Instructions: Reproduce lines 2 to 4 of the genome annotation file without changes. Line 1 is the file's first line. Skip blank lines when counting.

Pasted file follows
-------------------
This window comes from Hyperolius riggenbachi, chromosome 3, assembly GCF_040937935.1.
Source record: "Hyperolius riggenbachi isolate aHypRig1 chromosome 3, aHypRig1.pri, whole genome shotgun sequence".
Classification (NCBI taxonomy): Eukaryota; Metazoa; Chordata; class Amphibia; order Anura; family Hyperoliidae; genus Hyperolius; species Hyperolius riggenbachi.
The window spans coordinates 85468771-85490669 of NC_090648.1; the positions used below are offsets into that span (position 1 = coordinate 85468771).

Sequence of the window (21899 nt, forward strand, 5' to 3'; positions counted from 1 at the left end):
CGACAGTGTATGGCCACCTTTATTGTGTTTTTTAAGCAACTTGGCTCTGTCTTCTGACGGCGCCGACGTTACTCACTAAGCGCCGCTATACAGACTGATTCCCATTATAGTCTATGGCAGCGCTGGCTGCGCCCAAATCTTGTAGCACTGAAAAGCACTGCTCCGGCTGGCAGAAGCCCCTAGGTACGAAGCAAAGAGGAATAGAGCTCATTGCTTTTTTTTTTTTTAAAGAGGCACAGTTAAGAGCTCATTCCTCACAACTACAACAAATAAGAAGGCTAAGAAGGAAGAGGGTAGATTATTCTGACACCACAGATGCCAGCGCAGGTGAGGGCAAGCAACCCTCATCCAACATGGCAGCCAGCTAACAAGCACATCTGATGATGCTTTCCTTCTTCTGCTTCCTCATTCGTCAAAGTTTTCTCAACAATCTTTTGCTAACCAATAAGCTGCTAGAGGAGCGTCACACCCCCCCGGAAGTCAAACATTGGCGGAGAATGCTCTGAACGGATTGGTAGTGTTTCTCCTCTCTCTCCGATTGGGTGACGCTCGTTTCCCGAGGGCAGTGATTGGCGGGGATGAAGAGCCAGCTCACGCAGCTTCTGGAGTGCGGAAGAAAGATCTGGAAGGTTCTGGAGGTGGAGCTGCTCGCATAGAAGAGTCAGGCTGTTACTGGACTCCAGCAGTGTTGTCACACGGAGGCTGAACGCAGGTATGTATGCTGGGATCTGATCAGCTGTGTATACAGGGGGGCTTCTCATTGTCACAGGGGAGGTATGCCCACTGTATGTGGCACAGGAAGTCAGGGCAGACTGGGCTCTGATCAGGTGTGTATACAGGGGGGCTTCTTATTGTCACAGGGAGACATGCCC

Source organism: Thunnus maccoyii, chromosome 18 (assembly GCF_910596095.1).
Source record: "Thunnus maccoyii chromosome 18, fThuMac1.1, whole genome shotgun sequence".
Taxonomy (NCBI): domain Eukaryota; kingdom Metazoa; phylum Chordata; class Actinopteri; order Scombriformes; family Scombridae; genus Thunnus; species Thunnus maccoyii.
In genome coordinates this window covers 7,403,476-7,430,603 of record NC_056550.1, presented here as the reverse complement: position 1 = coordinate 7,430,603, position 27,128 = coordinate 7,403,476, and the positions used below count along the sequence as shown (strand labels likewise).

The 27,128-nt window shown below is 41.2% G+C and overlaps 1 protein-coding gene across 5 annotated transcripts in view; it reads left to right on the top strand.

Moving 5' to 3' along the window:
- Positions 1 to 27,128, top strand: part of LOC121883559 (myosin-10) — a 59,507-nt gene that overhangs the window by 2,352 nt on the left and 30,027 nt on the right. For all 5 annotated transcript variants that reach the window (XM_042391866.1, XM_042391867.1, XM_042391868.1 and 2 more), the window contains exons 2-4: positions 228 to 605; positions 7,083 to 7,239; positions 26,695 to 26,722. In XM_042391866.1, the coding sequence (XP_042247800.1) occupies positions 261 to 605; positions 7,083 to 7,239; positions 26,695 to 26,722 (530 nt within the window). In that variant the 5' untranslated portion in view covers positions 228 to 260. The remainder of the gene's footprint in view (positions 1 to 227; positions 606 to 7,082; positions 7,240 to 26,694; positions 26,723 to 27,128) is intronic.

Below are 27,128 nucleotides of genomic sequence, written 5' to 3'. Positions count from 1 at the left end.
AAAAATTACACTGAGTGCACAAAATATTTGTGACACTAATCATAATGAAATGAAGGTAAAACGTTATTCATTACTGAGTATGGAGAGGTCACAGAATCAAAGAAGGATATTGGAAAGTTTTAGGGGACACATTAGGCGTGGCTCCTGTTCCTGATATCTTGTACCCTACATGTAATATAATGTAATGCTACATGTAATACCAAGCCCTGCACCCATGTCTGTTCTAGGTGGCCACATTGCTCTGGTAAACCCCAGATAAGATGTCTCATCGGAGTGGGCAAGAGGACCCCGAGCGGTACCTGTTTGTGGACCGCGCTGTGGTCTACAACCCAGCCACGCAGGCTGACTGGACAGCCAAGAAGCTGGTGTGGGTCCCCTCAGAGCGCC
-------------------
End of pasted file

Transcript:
Source record: "Hyperolius riggenbachi isolate aHypRig1 chromosome 3, aHypRig1.pri, whole genome shotgun sequence".
Classification (NCBI taxonomy): Eukaryota; Metazoa; Chordata; class Amphibia; order Anura; family Hyperoliidae; genus Hyperolius; species Hyperolius riggenbachi.
The window spans coordinates 85468771-85490669 of NC_090648.1; the positions used below are offsets into that span (position 1 = coordinate 85468771).